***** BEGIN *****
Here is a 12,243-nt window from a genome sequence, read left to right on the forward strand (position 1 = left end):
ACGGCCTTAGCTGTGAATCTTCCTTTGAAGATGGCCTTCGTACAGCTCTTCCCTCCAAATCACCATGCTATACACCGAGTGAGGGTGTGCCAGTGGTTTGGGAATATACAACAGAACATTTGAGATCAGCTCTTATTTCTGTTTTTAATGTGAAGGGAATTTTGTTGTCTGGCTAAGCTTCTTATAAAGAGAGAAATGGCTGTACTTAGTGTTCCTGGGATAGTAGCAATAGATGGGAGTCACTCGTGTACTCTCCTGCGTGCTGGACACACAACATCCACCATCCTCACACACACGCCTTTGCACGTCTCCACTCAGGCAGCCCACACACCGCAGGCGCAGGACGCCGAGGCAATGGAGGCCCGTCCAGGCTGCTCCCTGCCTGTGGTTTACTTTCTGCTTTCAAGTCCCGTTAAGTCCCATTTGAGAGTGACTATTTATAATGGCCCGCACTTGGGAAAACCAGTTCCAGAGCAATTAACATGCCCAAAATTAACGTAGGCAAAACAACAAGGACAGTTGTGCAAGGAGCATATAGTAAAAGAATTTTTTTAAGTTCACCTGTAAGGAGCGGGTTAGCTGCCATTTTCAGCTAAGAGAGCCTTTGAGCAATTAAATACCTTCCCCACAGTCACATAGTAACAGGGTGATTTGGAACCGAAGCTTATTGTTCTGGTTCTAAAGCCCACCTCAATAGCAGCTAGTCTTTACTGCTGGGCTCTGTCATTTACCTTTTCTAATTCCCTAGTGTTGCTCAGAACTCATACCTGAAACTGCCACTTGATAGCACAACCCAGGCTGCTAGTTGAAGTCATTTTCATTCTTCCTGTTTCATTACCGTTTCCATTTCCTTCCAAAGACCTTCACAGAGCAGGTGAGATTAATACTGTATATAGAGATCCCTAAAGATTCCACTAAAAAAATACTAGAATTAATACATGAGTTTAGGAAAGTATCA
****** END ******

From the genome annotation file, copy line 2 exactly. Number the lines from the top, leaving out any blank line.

ACGGCCTTAGCTGTGAATCTTCCTTTGAAGATGGCCTTCGTACAGCTCTTCCCTCCAAATCACCATGCTATACACCGAGTGAGGGTGTGCCAGTGGTTTGGGAATATACAACAGAACATTTGAGATCAGCTCTTATTTCTGTTTTTAATGTGAAGGGAATTTTGTTGTCTGGCTAAGCTTCTTATAAAGAGAGAAATGGCTGTACTTAGTGTTCCTGGGATAGTAGCAATAGATGGGAGTCACTCGTGTACTCTCCTGCGTGCTGGACACACAACATCCACCATCCTCACACACACGCCTTTGCACGTCTCCACTCAGGCAGCCCACACACCGCAGGCGCAGGACGCCGAGGCAATGGAGGCCCGTCCAGGCTGCTCCCTGCCTGTGGTTTACTTTCTGCTTTCAAGTCCCGTTAAGTCCCATTTGAGAGTGACTATTTATAATGGCCCGCACTTGGGAAAACCAGTTCCAGAGCAATTAACATGCCCAAAATTAACGTAGGCAAAACAACAAGGACAGTTGTGCAAGGAGCATATAGTAAAAGAATTTTTTTAAGTTCACCTGTAAGGAGCGGGTTAGCTGCCATTTTCAGCTAAGAGAGCCTTTGAGCAATTAAATACCTTCCCCACAGTCACATAGTAACAGGGTGATTTGGAACCGAAGCTTATTGTTCTGGTTCTAAAGCCCACCTCAATAGCAGCTAGTCTTTACTGCTGGGCTCTGTCATTTACCTTTTCTAATTCCCTAGTGTTGCTCAGAACTCATACCTGAAACTGCCACTTGATAGCACAACCCAGGCTGCTAGTTGAAGTCATTTTCATTCTTCCTGTTTCATTACCGTTTCCATTTCCTTCCAAAGACCTTCACAGAGCAGGTGAGATTAATACTGTATATAGAGATCCCTAAAGATTCCACTAAAAAAATACTAGAATTAATACATGAGTTTAGGAAAGTATCA